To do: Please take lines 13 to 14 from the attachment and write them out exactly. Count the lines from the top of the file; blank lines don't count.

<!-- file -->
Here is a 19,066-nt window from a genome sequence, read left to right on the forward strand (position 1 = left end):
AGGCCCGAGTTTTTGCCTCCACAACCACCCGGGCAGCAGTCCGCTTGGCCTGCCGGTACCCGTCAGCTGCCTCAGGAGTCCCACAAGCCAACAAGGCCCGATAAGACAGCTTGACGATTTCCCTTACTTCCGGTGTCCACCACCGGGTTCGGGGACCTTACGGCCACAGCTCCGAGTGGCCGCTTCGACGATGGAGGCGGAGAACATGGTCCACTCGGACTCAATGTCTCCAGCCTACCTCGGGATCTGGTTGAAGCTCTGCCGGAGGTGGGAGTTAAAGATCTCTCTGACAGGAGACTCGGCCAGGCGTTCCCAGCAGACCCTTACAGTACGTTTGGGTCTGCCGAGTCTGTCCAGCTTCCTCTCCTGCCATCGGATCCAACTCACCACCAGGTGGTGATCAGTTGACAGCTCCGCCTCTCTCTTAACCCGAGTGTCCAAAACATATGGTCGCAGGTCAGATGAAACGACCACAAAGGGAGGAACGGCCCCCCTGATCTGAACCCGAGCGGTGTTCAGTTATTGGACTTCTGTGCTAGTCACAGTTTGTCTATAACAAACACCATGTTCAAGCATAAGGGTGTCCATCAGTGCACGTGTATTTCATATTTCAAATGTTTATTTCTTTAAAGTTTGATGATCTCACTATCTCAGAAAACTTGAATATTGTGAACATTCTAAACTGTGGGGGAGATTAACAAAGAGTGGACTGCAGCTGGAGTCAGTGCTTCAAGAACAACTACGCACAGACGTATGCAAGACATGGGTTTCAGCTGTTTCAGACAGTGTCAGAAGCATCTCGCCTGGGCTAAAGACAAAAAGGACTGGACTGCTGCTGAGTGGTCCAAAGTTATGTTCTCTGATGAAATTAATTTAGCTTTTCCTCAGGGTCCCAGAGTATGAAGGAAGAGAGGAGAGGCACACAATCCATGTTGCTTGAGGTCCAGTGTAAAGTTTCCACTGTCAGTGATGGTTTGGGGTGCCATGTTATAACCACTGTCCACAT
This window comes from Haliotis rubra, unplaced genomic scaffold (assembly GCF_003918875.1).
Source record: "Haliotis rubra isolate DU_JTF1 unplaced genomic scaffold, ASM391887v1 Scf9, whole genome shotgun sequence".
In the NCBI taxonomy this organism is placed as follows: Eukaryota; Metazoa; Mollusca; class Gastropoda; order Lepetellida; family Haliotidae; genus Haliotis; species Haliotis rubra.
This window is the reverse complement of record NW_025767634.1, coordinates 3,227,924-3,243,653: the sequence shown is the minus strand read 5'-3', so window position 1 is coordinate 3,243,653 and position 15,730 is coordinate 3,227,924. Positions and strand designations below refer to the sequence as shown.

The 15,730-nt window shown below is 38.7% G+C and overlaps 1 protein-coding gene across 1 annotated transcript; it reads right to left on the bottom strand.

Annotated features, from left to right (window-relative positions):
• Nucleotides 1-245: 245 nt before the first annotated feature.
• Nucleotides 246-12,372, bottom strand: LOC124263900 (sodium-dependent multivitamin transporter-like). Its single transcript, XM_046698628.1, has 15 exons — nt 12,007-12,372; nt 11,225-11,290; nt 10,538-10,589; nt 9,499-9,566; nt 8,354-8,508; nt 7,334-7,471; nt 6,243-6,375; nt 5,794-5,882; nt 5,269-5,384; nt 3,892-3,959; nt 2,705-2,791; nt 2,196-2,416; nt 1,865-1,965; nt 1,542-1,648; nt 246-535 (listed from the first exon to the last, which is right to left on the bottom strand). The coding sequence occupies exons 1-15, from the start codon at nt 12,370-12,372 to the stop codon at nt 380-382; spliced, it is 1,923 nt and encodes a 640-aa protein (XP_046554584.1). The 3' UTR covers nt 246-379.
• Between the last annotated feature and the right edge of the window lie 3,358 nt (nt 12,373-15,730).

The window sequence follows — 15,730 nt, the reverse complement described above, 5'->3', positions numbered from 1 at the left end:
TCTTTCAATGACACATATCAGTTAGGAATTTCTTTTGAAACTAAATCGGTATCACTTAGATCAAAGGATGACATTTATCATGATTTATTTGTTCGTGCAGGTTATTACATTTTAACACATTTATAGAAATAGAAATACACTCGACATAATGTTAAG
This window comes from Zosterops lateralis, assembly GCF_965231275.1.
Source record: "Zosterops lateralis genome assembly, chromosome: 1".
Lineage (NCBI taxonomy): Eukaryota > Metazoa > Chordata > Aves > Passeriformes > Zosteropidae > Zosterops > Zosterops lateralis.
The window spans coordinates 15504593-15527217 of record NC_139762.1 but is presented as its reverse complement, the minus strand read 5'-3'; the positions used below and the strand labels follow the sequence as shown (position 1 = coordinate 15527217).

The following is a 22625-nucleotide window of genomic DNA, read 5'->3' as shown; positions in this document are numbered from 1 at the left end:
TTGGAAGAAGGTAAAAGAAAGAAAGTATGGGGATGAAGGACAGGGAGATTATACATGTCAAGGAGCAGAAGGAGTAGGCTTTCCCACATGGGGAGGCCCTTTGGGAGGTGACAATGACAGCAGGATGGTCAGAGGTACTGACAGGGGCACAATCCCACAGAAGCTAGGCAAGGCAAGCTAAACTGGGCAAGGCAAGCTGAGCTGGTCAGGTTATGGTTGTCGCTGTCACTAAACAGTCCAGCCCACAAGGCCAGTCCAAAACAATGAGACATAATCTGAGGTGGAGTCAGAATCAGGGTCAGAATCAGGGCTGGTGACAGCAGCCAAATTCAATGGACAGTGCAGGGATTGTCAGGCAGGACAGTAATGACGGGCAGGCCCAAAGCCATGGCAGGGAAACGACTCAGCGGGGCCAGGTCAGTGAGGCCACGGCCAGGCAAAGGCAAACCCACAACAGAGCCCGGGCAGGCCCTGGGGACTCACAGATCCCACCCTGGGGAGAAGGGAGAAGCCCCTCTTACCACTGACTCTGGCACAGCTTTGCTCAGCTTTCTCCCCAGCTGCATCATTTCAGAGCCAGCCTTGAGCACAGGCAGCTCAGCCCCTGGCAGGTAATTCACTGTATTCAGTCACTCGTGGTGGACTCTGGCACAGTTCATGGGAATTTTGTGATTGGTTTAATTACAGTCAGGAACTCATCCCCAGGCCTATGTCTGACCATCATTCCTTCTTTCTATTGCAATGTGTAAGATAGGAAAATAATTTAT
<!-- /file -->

TCTTTCAATGACACATATCAGTTAGGAATTTCTTTTGAAACTAAATCGGTATCACTTAGATCAAAGGATGACATTTATCATGATTTATTTGTTCGTGCAGGTTATTACATTTTAACACATTTATAGAAATAGAAATACACTCGACATAATGTTAAG
This window comes from Zosterops lateralis, assembly GCF_965231275.1.